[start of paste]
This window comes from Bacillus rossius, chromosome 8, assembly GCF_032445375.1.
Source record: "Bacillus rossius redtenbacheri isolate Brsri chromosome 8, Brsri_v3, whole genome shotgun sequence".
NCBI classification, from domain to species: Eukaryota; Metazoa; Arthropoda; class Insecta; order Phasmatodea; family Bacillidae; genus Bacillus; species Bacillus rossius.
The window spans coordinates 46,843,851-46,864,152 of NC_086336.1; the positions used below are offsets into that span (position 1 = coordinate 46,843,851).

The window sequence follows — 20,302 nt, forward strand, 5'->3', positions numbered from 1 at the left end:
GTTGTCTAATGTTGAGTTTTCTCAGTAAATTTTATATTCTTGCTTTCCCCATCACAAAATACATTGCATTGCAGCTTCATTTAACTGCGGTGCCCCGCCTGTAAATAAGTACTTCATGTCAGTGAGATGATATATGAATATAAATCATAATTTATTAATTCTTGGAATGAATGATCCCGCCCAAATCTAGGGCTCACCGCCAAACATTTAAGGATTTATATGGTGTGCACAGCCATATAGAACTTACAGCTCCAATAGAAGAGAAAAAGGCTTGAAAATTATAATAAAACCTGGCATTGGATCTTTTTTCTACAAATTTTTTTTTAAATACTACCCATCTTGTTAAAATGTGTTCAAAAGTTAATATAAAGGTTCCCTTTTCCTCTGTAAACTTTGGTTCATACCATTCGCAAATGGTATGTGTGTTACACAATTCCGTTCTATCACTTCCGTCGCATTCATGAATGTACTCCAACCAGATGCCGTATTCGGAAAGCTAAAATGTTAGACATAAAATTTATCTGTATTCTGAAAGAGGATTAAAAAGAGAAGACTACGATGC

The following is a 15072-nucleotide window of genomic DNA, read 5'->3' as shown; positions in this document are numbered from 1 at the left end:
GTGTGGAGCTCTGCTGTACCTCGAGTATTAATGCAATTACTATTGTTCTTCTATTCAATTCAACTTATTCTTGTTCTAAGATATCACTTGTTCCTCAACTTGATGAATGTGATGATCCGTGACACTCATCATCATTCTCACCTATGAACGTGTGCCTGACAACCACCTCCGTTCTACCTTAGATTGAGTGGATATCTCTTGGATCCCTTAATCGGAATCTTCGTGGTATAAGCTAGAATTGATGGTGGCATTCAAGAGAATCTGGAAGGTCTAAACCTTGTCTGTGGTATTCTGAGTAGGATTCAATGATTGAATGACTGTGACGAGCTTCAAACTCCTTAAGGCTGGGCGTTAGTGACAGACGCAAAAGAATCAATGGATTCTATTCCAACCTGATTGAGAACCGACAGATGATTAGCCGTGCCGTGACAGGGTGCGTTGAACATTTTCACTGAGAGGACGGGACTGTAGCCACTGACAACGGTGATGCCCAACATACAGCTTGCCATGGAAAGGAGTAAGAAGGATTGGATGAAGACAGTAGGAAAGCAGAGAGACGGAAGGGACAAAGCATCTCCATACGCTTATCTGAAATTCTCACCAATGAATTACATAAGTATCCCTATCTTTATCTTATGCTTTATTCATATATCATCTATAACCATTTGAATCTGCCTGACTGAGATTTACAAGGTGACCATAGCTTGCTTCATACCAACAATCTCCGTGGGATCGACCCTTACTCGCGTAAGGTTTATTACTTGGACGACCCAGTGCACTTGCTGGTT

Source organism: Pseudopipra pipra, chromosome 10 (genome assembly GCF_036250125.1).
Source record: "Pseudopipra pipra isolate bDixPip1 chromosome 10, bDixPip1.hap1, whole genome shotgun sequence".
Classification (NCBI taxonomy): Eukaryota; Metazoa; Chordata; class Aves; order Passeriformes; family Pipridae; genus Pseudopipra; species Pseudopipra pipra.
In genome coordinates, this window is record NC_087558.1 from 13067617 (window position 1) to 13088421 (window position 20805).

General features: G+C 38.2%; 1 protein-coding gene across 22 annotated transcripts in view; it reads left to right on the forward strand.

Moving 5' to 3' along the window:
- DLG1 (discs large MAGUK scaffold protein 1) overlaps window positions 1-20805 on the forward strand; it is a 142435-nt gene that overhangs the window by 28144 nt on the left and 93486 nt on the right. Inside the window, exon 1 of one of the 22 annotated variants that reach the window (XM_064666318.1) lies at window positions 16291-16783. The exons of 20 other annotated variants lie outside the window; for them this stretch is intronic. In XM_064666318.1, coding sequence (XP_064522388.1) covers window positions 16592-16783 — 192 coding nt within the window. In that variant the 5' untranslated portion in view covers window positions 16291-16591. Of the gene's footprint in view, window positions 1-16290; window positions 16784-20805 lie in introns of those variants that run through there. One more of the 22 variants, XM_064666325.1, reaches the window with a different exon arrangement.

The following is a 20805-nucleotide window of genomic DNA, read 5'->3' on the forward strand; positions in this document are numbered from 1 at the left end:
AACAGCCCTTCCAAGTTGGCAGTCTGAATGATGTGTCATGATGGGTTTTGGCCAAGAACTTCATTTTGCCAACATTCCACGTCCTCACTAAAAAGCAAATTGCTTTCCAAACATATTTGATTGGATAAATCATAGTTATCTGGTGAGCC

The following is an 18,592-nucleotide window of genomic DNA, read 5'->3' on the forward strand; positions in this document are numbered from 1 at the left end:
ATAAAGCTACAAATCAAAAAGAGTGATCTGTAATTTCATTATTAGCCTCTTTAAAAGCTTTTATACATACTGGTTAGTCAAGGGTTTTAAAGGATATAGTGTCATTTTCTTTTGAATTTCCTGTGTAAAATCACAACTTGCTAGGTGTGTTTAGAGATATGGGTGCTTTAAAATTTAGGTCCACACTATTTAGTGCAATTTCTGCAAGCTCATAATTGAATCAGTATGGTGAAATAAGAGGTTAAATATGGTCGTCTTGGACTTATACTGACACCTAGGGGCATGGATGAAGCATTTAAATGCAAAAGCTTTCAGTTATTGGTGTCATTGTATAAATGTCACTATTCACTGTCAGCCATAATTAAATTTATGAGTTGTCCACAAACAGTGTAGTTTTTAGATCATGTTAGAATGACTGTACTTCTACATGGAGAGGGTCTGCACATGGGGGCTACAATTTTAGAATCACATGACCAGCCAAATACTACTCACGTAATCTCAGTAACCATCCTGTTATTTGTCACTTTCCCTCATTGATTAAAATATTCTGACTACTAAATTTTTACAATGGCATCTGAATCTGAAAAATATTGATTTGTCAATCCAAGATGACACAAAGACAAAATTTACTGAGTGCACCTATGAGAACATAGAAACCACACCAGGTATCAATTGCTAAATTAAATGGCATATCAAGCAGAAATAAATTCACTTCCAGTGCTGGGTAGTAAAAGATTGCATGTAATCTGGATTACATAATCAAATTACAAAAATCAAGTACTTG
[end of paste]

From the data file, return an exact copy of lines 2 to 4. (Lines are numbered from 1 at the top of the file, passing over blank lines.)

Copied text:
Source record: "Bacillus rossius redtenbacheri isolate Brsri chromosome 8, Brsri_v3, whole genome shotgun sequence".
NCBI classification, from domain to species: Eukaryota; Metazoa; Arthropoda; class Insecta; order Phasmatodea; family Bacillidae; genus Bacillus; species Bacillus rossius.
The window spans coordinates 46,843,851-46,864,152 of NC_086336.1; the positions used below are offsets into that span (position 1 = coordinate 46,843,851).